Nigerian Royalty.

I get a lot of email at work.

I'm on eleven team distribution lists, I run our UI community of practice, I get a slew of automated garbage, and that doesn't include emails actually sent to me.

Back in March, I received one email that read, in part:

Reading back on it now, it seems totally innocuous.  But for whatever reason, at the time, all I could think was that this was some elaborate 419 scam, and that I was a few responses away from being introduced to Nigerian royalty.  Either that, or someone had found a whole slew of Orbitz UIEs on LinkedIn, and spammed the pile.

But I asked around, and nobody else at the company had received the same email. The suspicion mounted.

A few days passed, and I decided to respond to the email, but being a master sleuth, I asked the sender to set up a time to call me.

He did.

A week later, I was sitting in a conference room, dialing a real phone number that connected to a real phone with this real person at the other end.  As it had turned out, the company reaching out puts on a whole slew of conferences, and at a previous one, had given out a questionnaire asking: "Who would you like to see speak at a future conference?" to which someone had responded: "Someone from Orbitz."

"Someone from Orbitz," for reasons I still don't quite understand, filtered down to Bill "Hi, I'm someone from Orbitz" Hinderman.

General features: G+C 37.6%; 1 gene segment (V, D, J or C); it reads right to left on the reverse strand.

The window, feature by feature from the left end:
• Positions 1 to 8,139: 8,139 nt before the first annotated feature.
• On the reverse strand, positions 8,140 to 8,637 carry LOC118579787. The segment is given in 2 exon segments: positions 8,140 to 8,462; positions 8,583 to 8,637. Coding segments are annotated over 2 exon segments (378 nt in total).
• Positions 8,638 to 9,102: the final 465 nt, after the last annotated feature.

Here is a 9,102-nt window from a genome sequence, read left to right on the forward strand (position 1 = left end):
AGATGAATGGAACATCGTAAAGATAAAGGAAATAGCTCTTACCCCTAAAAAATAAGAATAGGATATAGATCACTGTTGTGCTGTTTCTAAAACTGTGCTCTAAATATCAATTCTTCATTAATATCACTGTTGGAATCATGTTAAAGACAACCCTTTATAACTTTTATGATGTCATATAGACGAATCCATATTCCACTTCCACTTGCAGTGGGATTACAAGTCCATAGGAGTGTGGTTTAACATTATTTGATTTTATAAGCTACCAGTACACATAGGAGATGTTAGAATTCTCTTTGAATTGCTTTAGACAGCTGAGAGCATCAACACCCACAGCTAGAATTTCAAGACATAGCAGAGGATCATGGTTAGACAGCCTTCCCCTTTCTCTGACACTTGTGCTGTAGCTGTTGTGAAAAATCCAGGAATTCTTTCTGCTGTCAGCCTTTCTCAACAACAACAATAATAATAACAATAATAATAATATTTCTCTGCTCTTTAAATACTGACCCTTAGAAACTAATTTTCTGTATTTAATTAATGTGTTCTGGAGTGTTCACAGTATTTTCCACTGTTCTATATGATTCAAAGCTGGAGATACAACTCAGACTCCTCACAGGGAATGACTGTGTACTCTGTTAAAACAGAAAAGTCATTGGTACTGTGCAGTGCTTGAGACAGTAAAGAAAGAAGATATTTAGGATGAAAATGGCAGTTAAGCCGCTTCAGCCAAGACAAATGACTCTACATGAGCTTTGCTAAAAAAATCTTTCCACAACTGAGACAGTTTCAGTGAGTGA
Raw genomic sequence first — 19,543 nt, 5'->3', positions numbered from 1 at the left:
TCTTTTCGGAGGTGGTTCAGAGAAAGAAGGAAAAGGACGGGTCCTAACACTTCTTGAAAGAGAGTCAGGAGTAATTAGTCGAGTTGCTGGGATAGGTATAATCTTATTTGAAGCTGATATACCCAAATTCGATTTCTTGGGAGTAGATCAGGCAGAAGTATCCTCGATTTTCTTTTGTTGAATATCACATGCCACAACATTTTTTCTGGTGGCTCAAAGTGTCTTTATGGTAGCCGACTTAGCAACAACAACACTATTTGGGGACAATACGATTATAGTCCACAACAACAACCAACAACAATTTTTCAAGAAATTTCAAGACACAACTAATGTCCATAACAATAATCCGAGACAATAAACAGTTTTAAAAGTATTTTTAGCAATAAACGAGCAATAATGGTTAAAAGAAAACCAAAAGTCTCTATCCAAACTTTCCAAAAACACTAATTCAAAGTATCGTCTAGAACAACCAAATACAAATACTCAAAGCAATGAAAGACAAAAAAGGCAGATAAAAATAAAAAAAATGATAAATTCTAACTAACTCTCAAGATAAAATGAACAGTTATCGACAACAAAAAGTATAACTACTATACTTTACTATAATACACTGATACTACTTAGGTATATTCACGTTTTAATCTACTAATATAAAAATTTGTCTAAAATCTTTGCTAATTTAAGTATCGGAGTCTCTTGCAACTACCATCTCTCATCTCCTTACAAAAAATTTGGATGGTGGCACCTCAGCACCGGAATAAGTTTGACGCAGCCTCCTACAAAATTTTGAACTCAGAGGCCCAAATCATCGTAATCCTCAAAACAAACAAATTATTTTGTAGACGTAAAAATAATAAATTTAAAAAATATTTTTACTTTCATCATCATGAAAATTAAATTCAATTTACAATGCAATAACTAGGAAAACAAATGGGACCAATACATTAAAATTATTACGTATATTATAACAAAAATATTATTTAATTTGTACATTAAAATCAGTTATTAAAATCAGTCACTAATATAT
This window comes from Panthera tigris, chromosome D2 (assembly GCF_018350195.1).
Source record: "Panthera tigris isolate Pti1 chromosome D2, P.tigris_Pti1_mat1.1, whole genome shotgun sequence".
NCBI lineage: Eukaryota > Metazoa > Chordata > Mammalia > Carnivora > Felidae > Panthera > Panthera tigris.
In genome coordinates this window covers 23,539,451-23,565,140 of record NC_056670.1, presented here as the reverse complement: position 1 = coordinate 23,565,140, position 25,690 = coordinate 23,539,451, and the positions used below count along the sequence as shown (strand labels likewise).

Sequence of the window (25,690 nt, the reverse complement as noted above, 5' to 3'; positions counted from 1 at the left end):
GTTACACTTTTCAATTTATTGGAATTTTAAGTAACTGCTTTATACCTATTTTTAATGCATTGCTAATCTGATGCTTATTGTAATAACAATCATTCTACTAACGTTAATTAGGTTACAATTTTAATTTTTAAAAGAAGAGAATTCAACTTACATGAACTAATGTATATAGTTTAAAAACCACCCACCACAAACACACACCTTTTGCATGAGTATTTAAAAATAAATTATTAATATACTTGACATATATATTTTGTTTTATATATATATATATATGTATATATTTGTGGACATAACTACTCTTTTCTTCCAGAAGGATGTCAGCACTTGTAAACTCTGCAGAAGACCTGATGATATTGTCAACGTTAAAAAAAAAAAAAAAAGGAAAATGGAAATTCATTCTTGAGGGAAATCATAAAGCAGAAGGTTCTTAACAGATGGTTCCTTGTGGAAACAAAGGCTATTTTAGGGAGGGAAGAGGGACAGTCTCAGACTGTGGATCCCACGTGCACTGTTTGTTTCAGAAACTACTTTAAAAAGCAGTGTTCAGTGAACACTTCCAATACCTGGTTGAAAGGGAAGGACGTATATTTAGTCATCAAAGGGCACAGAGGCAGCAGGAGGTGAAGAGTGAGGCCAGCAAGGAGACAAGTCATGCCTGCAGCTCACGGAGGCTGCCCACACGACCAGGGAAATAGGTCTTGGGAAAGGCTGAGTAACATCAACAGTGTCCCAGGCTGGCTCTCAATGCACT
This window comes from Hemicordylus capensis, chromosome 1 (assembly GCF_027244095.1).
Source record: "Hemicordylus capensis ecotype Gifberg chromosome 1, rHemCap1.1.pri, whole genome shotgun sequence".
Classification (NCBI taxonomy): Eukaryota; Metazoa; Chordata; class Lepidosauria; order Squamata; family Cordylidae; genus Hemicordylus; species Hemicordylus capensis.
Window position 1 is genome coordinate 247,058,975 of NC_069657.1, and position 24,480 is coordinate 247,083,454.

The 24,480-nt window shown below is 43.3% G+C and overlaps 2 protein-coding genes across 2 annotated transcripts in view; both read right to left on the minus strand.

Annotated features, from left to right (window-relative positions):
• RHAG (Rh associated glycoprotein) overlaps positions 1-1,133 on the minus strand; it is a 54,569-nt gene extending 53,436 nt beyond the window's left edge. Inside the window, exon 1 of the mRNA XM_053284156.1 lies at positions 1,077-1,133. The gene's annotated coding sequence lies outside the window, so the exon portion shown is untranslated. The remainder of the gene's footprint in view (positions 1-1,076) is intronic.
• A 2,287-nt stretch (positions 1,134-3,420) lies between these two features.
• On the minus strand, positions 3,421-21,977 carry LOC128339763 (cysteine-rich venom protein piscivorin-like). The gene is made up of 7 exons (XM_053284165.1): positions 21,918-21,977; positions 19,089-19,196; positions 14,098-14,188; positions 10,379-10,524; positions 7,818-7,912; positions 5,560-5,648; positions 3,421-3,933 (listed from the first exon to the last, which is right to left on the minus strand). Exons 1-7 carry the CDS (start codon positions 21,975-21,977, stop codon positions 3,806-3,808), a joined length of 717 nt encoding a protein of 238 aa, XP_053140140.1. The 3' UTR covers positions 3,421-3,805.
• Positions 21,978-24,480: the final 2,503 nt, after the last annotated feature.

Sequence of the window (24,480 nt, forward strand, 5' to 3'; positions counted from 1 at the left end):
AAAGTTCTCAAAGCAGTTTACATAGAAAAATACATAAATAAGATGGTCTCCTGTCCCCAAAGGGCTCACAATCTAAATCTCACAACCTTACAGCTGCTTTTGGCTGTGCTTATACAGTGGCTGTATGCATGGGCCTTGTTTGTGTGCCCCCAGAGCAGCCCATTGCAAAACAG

Here's the one problem.  Apart from The Cocktail, I don't really know a ton about Data Visualization.  My mind immediately went to the work I am starting with our Site Optimization group to distill huge portions of our web traffic for A:B testing.

For a while, I noodled on that idea, and kept feeling like I was taking the easy route.

I didn't want to fly to Boston to just talk about my job.  I wanted to be a voice for change.

I grabbed two sheets of printer paper and labeled them as:

On the former, I began writing down all the topics I could think of, related to the data visualization space.  On the latter, I spewed out all the topics in web design that I had a passion for.  Once I was finished, I began making phrases by picking one idea from each page.

My goals here were the following:

After a hilariously short amount of time, I had found something that hit all three points:

Responsive Data Visualization

In essence: how can responsive web design inform data visualization as we move to a multi-device internet?  RWD has change the way we think of our content's containers, but we're still skipping the problem of cramming too much data into a container that just doesn't scale.

So that's where we are.  I care about it.  Virtually nothing has been written on the subject.  And (because of the last sentence), I'm learning as I create.

See you in September, Boston.